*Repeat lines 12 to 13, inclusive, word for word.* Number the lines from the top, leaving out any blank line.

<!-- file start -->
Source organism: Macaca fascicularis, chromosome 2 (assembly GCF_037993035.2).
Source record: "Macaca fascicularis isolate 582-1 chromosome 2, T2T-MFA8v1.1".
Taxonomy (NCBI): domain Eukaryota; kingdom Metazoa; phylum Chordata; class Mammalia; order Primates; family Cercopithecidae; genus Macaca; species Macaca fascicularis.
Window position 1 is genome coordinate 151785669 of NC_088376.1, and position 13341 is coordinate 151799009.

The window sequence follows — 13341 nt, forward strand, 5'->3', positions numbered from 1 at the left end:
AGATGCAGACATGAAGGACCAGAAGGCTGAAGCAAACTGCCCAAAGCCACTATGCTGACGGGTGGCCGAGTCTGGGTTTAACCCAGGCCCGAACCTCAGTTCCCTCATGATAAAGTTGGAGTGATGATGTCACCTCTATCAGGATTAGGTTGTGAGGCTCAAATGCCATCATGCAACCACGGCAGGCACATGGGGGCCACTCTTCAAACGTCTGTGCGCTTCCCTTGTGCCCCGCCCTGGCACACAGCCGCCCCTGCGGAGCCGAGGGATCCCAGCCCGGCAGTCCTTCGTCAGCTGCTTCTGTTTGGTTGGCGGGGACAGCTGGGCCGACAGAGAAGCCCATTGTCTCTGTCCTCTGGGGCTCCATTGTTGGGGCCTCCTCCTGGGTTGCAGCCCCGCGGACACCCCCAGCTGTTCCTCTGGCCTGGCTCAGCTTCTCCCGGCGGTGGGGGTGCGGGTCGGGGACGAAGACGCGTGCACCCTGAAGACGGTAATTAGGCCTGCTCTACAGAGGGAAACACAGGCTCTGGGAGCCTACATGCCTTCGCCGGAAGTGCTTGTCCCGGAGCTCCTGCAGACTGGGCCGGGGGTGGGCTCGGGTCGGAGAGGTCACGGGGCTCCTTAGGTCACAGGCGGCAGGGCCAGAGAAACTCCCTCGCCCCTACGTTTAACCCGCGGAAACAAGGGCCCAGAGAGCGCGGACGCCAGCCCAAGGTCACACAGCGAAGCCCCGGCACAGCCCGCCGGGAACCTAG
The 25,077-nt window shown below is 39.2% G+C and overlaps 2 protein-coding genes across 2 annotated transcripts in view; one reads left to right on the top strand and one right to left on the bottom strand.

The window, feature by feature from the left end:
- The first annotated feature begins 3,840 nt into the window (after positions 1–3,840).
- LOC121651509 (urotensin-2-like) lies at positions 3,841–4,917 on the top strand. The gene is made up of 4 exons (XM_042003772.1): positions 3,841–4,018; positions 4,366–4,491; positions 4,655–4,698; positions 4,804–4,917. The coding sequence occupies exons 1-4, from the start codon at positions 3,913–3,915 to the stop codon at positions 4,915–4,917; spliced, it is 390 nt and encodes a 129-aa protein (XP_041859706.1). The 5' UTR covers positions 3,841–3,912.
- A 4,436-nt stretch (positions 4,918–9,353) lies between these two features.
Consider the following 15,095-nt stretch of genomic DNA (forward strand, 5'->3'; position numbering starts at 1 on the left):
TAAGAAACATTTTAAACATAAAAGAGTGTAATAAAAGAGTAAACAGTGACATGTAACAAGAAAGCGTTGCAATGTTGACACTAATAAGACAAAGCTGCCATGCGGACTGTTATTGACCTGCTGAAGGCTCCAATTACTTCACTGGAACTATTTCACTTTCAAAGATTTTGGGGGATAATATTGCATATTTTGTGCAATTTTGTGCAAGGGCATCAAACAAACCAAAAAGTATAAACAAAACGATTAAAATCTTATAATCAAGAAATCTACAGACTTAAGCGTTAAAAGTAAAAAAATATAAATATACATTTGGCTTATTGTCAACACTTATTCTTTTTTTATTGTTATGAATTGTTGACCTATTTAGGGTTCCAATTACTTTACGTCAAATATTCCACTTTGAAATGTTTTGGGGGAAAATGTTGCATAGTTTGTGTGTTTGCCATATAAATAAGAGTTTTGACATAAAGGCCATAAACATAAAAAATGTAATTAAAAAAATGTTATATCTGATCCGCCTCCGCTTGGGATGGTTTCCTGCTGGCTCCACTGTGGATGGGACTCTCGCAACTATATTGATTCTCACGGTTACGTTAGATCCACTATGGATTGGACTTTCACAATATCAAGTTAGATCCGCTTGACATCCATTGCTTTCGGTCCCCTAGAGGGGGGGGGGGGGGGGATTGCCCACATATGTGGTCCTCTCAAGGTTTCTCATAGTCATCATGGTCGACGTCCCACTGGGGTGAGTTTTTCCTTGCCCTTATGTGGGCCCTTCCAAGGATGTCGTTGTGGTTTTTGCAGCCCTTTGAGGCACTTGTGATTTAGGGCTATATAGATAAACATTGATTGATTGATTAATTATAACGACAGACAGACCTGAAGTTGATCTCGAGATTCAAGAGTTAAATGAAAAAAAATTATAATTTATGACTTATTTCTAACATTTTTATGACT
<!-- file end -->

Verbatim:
Consider the following 15,095-nt stretch of genomic DNA (forward strand, 5'->3'; position numbering starts at 1 on the left):
TAAGAAACATTTTAAACATAAAAGAGTGTAATAAAAGAGTAAACAGTGACATGTAACAAGAAAGCGTTGCAATGTTGACACTAATAAGACAAAGCTGCCATGCGGACTGTTATTGACCTGCTGAAGGCTCCAATTACTTCACTGGAACTATTTCACTTTCAAAGATTTTGGGGGATAATATTGCATATTTTGTGCAATTTTGTGCAAGGGCATCAAACAAACCAAAAAGTATAAACAAAACGATTAAAATCTTATAATCAAGAAATCTACAGACTTAAGCGTTAAAAGTAAAAAAATATAAATATACATTTGGCTTATTGTCAACACTTATTCTTTTTTTATTGTTATGAATTGTTGACCTATTTAGGGTTCCAATTACTTTACGTCAAATATTCCACTTTGAAATGTTTTGGGGGAAAATGTTGCATAGTTTGTGTGTTTGCCATATAAATAAGAGTTTTGACATAAAGGCCATAAACATAAAAAATGTAATTAAAAAAATGTTATATCTGATCCGCCTCCGCTTGGGATGGTTTCCTGCTGGCTCCACTGTGGATGGGACTCTCGCAACTATATTGATTCTCACGGTTACGTTAGATCCACTATGGATTGGACTTTCACAATATCAAGTTAGATCCGCTTGACATCCATTGCTTTCGGTCCCCTAGAGGGGGGGGGGGGGGGGATTGCCCACATATGTGGTCCTCTCAAGGTTTCTCATAGTCATCATGGTCGACGTCCCACTGGGGTGAGTTTTTCCTTGCCCTTATGTGGGCCCTTCCAAGGATGTCGTTGTGGTTTTTGCAGCCCTTTGAGGCACTTGTGATTTAGGGCTATATAGATAAACATTGATTGATTGATTAATTATAACGACAGACAGACCTGAAGTTGATCTCGAGATTCAAGAGTTAAATGAAAAAAAATTATAATTTATGACTTATTTCTAACATTTTTATGACT